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Children's Rhymes. Children's Games, Children's Songs, Children's Stories
Children's Rhyme-Games - Bab at the Bowster


As for "Bab at the Bowster" (more generally pronounced "Babbity Bowster"), I am not sure but that grown people have engaged in it more than wee folks have. Indeed, it is not improbable that the young borrowed this originally from the old, by observation. Now-a-day's, undoubtedly, we know it exclusively as a child's play. But yet, within the memory of living men, it was the regular custom in country places nearly over all Scotland to wind up every dancing-ball with "Bab at the Bowster." No wedding dance, no Handsel Monday hall, would have been esteemed complete without it; and I have seen it performed at both, less than forty years ago. Performed by old or young, however, the mode is the same. The girls sit down on one side of the barn or square, the boys on the other. A boy takes a handkerchief--it is regularly a male who starts this play—and while dancing up and down before the girls, all sing:-

Wha learned you to dance,
Bab at the bowster, bab at the bowster;
Wha learned you to dance,
Bab at the bowster brawly?

My Minnie learned me to dance,
Bab at the bowster, bab at the bowster;
My minnie learned me to dance,
Bab at the bowster brawly.

Wha ga'e you the keys to keep,
Bab at the bowster, bab at the bowster;
Wha ga'e you the keys to keep,
Bab at the bowster brawly?

My minnie ga'e me the keys to keep,
Bab at the bowster, bab at the bowster
My minnie ga'e me the keys to keep,
Bab at the bowster brawly.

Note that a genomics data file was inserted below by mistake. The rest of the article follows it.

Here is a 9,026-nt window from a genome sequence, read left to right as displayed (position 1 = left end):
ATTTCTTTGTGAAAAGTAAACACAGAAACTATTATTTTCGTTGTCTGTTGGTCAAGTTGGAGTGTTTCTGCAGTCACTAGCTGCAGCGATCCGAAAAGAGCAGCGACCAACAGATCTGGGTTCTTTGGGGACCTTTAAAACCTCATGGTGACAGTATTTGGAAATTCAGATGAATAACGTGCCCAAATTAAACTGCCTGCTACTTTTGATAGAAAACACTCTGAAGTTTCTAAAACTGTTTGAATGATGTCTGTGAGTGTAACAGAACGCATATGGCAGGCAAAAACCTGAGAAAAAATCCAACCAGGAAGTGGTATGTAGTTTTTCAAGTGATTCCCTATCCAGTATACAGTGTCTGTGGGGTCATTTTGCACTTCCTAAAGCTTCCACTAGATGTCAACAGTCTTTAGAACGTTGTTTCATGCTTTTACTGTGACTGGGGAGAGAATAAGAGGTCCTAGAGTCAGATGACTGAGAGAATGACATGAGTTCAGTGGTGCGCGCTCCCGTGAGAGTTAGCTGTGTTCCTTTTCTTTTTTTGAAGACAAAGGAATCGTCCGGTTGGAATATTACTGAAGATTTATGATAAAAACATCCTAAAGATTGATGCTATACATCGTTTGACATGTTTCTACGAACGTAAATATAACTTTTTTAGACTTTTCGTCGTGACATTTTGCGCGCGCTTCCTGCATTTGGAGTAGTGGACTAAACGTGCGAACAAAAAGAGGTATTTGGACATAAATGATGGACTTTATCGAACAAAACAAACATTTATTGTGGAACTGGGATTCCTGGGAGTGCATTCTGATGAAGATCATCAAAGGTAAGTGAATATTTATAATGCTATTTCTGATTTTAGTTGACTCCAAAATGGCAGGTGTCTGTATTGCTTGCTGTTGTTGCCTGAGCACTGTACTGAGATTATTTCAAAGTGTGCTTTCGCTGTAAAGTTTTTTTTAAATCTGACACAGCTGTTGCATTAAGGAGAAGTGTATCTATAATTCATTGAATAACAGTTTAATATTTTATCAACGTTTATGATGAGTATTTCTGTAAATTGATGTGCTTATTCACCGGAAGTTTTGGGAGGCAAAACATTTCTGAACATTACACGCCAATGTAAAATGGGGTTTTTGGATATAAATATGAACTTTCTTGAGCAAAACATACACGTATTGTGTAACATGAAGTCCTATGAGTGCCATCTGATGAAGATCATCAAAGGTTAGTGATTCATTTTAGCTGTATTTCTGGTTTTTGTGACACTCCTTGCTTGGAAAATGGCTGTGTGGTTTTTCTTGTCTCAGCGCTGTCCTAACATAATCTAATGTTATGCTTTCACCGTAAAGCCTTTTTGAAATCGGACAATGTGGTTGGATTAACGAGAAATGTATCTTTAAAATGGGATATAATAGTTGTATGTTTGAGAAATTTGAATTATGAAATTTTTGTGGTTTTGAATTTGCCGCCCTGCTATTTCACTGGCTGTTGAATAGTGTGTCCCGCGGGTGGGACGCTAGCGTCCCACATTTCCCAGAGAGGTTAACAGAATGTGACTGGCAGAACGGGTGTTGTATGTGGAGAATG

Kneel down and kiss the ground,
Kiss the ground, kiss the ground
Kneel down and kiss the ground,
Kiss the bonnie wee lassie.

By the time the last verse has been reached the boy has fixed on his partner, and at the command to "kneel down and kiss the ground" he spreads the handkerchief on the floor at the girl's feet, on which both immediately kneel. A kiss ensues, evens though it should be obtained after a struggle; then the boy marches away round and round followed by the girl, while all again sing the song. By the time the last verse is again reached, the girl in turn has selected the next boy, but does not kneel down before him. She simply throws the handkerchief in his lap, and immediately joins her own partner by taking his arm. If, however, she can be overtaken before she joins her partner, a penalty kiss may be enforced. Second boy selects second girl as the first did the first girl, and pair after pair is formed in the same fashion until all are up and marching arm-in-arm round the room, or square, when the game is finished. At adult assemblies, I should state, even as the company paired in this dance, they departed for home.


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